Top Red Cross official highlights massive destruction in Eastern Ghouta

Top Red Cross official highlights massive destruction in Eastern Ghouta

MANAMA: US Defense Secretary Jim Mattis is to reaffirm America’s role as a guarantor of stability in the Middle East, in a policy speech before Arab leaders on Saturday.
Mattis, who arrived in Bahrain on Friday, will address the Manama Dialogue.
He will reiterate “our long-term commitment to ensuring and helping these partners and allies... reinstill stability in a very chaotic region,” said Principal Deputy Secretary of Defense for International Security Affairs Katie Wheelbarger.
He will call on Arab nations to “continue to look to the United states as your security partner of choice because you can rely on us and depend on us to be there long term,” Wheelbarger added.
The defense secretary’s speech comes as Russia keeps up its military intervention in Syria and Washington accuses Tehran of sowing instability across the region.
The UN-backed political process in Syria has suffered in the face of parallel efforts led by Russia, Turkey and Iran, and as the Syrian military has progressively regained control of most of the country.
The UN Security Council was meeting on Friday to discuss Syria, diplomatic sources said, as no progress appears to have been made with Damascus on establishing a post-war constitution.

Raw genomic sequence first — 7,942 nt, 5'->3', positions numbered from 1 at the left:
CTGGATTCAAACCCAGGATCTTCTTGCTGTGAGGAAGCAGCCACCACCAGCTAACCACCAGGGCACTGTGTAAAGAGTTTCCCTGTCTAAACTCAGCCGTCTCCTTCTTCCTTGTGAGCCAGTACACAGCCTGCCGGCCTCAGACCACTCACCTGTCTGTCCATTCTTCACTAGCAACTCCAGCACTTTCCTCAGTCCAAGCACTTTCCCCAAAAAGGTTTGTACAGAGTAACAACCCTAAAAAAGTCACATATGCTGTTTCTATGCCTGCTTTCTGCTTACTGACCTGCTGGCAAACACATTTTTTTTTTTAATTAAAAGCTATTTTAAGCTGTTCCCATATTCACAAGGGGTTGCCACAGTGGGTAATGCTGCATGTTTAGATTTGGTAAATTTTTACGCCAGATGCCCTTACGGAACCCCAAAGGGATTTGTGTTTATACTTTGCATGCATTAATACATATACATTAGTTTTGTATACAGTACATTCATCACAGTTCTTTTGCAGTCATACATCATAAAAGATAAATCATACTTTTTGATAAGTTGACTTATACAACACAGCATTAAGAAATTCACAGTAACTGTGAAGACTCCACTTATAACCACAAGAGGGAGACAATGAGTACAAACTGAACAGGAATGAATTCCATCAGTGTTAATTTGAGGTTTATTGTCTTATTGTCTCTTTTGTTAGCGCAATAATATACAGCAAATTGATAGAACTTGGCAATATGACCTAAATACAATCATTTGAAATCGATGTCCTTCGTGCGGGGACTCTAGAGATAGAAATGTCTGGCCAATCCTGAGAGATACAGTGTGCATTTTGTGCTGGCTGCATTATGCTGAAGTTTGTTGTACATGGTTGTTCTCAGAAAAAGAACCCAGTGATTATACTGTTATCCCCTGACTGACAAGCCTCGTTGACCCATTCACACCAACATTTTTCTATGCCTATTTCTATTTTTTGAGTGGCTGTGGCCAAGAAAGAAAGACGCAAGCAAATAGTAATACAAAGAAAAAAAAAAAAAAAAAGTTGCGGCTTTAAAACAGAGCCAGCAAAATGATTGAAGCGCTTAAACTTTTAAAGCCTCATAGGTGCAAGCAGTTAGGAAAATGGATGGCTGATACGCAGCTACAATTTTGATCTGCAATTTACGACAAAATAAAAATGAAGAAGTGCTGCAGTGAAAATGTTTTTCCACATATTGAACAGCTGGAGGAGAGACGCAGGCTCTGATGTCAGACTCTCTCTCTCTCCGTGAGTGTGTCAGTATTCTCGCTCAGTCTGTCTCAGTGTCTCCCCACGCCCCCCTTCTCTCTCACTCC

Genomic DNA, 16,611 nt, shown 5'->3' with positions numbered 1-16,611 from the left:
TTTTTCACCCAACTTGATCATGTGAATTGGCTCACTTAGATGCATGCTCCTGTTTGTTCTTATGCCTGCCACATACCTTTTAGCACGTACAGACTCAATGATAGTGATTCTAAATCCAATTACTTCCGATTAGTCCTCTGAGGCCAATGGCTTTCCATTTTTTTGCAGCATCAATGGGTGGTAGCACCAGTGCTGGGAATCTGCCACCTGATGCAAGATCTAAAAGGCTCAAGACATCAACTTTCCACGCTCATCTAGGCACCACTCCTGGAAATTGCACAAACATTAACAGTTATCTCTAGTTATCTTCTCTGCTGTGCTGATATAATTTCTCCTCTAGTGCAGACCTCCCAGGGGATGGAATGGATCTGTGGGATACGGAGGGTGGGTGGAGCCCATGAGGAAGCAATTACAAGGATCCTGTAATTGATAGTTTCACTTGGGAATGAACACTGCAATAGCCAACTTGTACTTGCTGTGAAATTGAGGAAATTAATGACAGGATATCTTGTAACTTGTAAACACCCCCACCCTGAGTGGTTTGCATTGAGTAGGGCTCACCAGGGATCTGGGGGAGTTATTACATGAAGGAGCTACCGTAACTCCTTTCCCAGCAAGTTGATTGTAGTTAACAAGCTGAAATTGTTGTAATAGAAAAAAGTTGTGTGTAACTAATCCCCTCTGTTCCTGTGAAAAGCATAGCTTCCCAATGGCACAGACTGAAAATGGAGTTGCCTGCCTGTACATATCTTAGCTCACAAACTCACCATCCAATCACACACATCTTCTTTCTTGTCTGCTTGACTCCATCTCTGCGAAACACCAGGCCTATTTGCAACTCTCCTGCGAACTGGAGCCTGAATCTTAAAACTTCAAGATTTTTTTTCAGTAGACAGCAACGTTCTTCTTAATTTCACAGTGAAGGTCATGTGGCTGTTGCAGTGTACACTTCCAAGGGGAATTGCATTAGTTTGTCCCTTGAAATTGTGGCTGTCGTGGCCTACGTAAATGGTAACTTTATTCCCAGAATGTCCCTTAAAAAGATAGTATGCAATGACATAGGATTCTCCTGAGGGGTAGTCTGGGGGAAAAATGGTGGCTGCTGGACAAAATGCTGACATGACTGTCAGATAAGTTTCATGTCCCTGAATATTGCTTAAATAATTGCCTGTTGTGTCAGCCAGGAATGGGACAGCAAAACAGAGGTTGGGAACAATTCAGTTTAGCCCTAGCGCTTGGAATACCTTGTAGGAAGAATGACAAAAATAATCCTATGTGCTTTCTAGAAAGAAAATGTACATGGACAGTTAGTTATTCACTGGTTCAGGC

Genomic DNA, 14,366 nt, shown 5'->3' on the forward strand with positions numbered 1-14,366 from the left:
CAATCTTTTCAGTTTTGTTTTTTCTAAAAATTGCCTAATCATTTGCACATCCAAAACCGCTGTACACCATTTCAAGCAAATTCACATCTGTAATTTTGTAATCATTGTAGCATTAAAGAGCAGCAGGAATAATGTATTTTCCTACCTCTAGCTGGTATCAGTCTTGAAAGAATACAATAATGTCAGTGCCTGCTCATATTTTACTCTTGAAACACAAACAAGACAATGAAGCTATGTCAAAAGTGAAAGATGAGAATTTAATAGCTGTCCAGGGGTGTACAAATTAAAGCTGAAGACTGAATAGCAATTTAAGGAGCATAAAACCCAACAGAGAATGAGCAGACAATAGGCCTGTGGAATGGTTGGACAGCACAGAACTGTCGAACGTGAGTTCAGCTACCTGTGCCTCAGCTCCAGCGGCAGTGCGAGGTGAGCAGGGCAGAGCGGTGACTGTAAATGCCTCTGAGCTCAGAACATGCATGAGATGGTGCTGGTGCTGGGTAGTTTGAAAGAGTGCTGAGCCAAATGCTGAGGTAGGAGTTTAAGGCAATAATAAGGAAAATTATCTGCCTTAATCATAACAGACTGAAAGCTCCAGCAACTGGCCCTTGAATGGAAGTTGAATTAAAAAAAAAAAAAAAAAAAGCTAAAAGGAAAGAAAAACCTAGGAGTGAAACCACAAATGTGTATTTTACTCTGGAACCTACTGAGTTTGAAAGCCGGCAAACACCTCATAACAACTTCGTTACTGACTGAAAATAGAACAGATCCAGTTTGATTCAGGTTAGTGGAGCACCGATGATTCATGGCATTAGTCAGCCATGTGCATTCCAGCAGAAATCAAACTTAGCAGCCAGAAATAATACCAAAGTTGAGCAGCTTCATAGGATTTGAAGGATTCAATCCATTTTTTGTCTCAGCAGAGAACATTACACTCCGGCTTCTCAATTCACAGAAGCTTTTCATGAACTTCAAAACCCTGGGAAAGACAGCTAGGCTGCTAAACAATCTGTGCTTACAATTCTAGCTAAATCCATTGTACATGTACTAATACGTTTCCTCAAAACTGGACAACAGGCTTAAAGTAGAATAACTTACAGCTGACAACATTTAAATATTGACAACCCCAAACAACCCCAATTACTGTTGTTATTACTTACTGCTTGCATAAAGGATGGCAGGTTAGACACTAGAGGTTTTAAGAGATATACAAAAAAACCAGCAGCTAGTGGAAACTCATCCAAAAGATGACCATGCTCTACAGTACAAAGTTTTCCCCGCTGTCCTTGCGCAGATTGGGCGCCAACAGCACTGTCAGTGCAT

Outgoing UN envoy Staffan de Mistura on Wednesday traveled to the Syrian capital to seek the regime’s approval of a UN-backed constitutional committee that has been on the cards for months.
But after a “long” meeting with Foreign Minister Walid Muallem, De Mistura disclosed only that they had “a very frank and very intense exchange of opinions.”
Muallem stressed that creating a new constitution must be a Syrian-led process and ruled out “any foreign interference.”
De Mistura was expected to participate in the US-requested meeting via video link, the diplomatic sources said.
The Italian-Swedish diplomat announced last week he would step down at the end of November, but would first seek to overcome Syrian reluctance to form the UN-backed constitutional committee.
The new constitution is seen as a stepping stone to staging elections in Syria, where more than 360,000 people have been killed since war erupted in 2011 with the brutal repression of anti-regime protests.
The uprising has since morphed into a complex conflict with myriad armed groups, some of whom are foreign-backed.
The Security Council meeting falls on the eve of a summit convening leaders from Turkey, Russia, France and Germany.
French President Emmanuel Macron spoke by phone with US leader Donald Trump to coordinate strategy, according to the Elysee.

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